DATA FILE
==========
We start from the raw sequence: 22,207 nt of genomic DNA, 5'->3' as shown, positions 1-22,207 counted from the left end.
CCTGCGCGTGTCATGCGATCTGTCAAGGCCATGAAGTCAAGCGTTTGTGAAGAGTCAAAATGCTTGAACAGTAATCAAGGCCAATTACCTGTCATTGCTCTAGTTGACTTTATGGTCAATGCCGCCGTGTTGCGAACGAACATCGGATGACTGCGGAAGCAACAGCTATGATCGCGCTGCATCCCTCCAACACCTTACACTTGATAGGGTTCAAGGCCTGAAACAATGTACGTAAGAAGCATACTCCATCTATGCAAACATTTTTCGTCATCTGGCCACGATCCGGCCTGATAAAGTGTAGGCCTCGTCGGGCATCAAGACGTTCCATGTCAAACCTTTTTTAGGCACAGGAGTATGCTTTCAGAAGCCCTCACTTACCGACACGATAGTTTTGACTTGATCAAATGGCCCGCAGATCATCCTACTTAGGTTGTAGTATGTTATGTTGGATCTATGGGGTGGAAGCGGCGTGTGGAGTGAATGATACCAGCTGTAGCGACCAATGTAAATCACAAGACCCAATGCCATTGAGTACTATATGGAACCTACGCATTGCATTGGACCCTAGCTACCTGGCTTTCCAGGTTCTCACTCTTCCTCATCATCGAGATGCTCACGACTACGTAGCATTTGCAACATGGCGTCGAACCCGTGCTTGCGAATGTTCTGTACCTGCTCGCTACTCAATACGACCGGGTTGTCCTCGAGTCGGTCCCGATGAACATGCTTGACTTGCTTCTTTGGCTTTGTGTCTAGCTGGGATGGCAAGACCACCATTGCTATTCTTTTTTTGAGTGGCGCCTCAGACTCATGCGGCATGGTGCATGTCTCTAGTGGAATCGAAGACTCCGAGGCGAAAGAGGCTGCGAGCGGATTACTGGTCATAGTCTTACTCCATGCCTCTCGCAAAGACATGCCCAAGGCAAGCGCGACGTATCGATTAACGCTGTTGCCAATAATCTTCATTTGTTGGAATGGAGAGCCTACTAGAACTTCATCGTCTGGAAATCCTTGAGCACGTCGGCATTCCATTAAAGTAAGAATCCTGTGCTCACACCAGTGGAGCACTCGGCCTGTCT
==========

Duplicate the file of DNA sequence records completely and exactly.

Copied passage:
We start from the raw sequence: 22,207 nt of genomic DNA, 5'->3' as shown, positions 1-22,207 counted from the left end.
CCTGCGCGTGTCATGCGATCTGTCAAGGCCATGAAGTCAAGCGTTTGTGAAGAGTCAAAATGCTTGAACAGTAATCAAGGCCAATTACCTGTCATTGCTCTAGTTGACTTTATGGTCAATGCCGCCGTGTTGCGAACGAACATCGGATGACTGCGGAAGCAACAGCTATGATCGCGCTGCATCCCTCCAACACCTTACACTTGATAGGGTTCAAGGCCTGAAACAATGTACGTAAGAAGCATACTCCATCTATGCAAACATTTTTCGTCATCTGGCCACGATCCGGCCTGATAAAGTGTAGGCCTCGTCGGGCATCAAGACGTTCCATGTCAAACCTTTTTTAGGCACAGGAGTATGCTTTCAGAAGCCCTCACTTACCGACACGATAGTTTTGACTTGATCAAATGGCCCGCAGATCATCCTACTTAGGTTGTAGTATGTTATGTTGGATCTATGGGGTGGAAGCGGCGTGTGGAGTGAATGATACCAGCTGTAGCGACCAATGTAAATCACAAGACCCAATGCCATTGAGTACTATATGGAACCTACGCATTGCATTGGACCCTAGCTACCTGGCTTTCCAGGTTCTCACTCTTCCTCATCATCGAGATGCTCACGACTACGTAGCATTTGCAACATGGCGTCGAACCCGTGCTTGCGAATGTTCTGTACCTGCTCGCTACTCAATACGACCGGGTTGTCCTCGAGTCGGTCCCGATGAACATGCTTGACTTGCTTCTTTGGCTTTGTGTCTAGCTGGGATGGCAAGACCACCATTGCTATTCTTTTTTTGAGTGGCGCCTCAGACTCATGCGGCATGGTGCATGTCTCTAGTGGAATCGAAGACTCCGAGGCGAAAGAGGCTGCGAGCGGATTACTGGTCATAGTCTTACTCCATGCCTCTCGCAAAGACATGCCCAAGGCAAGCGCGACGTATCGATTAACGCTGTTGCCAATAATCTTCATTTGTTGGAATGGAGAGCCTACTAGAACTTCATCGTCTGGAAATCCTTGAGCACGTCGGCATTCCATTAAAGTAAGAATCCTGTGCTCACACCAGTGGAGCACTCGGCCTGTCT